It was time to get down to some serious radio work so Pablo, Manuel, Roman, and I gathered our radios and flew to the Northern city of Tumbes. Tumbes is just south of the Ecuador border and an hours drive to our beach front accommodations in Punta Sal. We were at 3 degrees south of the equator and the weather was tropical and everything was green and lush. It was quite a contrast to Lima where they get zero inches of rain a year. The place was a paradise. We had a nice over the water northerly shot from 270 degrees thru 090 degrees. The yagi went up quickly and 4T1SIX was on the air. The band conditions were very spotty due to high solar activity. We managed to only work about 30 stations in the 3 days we were there. Central America and Hawaii were the most easily worked. People were reporting the OA4B beacon but not us. We should have found a beach paradise south of Lima and not north. We did manage to do a lot of relaxing at this beach so I am not complaining at all.

Shortly after, Roman and I were off to Cuzco, the staging point for trips into Machupicchu. Machupicchu is the only Incan settlement that was not discovered by the Spanish. It is considered obligatory for anyone visiting Peru. Cuzco is in a valley at around 11000 feet in elevation and is a city that has a lot of indigenous people wearing their native garb. This city reminded me of the Bolivian cities I have visited. We spent a lot of time looking for a hotel where we could operate from. We settled on one in town that had some abandoned upper floors. I had permission to use a vacant office on the top floor which had 220 and a nice window access. I rigged some bamboo poles together and was on the air with the Zepp. What a disappointment, S9+20 noise. After a couple of hours of operating, I shut down in disgust and reverted to being a tourist. We found a little restaurant tucked away with a lot of locals in it. It turned out to be great, the best lomo (steak) I have had for years and for only $2.75.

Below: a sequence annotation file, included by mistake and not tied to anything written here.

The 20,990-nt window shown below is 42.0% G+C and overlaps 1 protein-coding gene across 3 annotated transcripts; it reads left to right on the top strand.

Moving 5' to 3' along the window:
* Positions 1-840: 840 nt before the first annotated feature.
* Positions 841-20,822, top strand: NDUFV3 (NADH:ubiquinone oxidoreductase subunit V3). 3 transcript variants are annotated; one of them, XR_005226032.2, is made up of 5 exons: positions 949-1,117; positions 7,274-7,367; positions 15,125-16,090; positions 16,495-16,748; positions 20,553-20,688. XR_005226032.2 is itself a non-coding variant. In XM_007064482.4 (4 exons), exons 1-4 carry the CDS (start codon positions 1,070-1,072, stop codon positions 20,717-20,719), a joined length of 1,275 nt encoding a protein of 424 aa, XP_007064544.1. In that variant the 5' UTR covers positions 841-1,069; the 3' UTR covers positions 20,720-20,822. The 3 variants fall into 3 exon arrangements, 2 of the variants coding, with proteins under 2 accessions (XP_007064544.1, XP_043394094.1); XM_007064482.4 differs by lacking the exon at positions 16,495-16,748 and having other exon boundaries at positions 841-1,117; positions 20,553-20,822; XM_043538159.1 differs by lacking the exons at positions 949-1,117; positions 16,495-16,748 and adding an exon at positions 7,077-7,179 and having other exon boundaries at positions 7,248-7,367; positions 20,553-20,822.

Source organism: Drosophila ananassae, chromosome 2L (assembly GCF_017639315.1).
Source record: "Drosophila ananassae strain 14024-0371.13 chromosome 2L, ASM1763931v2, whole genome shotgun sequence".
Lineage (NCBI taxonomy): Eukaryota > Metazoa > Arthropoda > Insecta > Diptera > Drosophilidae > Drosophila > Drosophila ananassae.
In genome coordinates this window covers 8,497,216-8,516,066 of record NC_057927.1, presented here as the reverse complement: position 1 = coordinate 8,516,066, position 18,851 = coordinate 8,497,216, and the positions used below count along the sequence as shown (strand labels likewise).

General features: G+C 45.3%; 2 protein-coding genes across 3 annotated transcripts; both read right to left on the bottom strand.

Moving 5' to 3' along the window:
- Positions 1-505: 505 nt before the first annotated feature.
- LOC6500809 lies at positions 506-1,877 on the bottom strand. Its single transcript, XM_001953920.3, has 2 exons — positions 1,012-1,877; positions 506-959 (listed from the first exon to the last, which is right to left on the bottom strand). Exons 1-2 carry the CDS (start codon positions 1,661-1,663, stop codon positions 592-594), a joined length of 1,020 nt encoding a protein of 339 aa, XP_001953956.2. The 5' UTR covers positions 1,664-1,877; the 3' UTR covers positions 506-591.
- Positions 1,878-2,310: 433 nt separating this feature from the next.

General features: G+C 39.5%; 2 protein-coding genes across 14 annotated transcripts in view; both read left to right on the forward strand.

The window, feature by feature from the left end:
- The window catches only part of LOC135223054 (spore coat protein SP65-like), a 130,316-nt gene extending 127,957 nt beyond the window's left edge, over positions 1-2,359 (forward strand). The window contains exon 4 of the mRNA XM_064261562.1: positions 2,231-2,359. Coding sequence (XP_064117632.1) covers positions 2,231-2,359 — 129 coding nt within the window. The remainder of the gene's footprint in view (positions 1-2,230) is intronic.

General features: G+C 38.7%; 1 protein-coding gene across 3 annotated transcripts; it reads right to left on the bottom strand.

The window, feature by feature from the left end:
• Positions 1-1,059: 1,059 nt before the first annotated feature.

Roman and I took the train to Machupicchu the next morning. The train is unique in that it makes many switchbacks and goes backwards and forwards on rail sidings to accomplish this. The valley descending to Machupicchu is breathtaking. I am sure everyone has seen photos of Machupicchu, so I won't dwell on the ruins, but will only say it is awesome.

We returned to Lima very satisfied as tourists, but very disappointed in the number of 6 meter QSO's. Only 2 days left, so we will attempt to operate again from our Lima hotel. We moved to the top floor and threw the Zepp out the window. The band was alive with activity. I was holding the Zepp out the window with one arm and had the mike in the other. Roman was making the log entries. We had a nice W1,2,and 3 opening. We made 208 QSO's in the next day and a half. We didn't have the big opening to W6 like we did as 3G0Z, but at least we had a lot of US stations in the log and could go home feeling well.

Our sincere gratitude goes to Pablo, OA4DJW and Manuel, OA4AHW for all the help and companionship that made this a very memorable expedition.

Many of the Peruanos are using antiquated equipment. The duty on Japanese equipment entering the country is staggering. I would like to make a pitch for anyone out there with any excess radios, especially 6 meter radios, to pass them on to where they will be used. Please contact me and I will try to help getting them down there.

Special thanks to Chip, N6CA for doing a great job at keeping the webpage for us.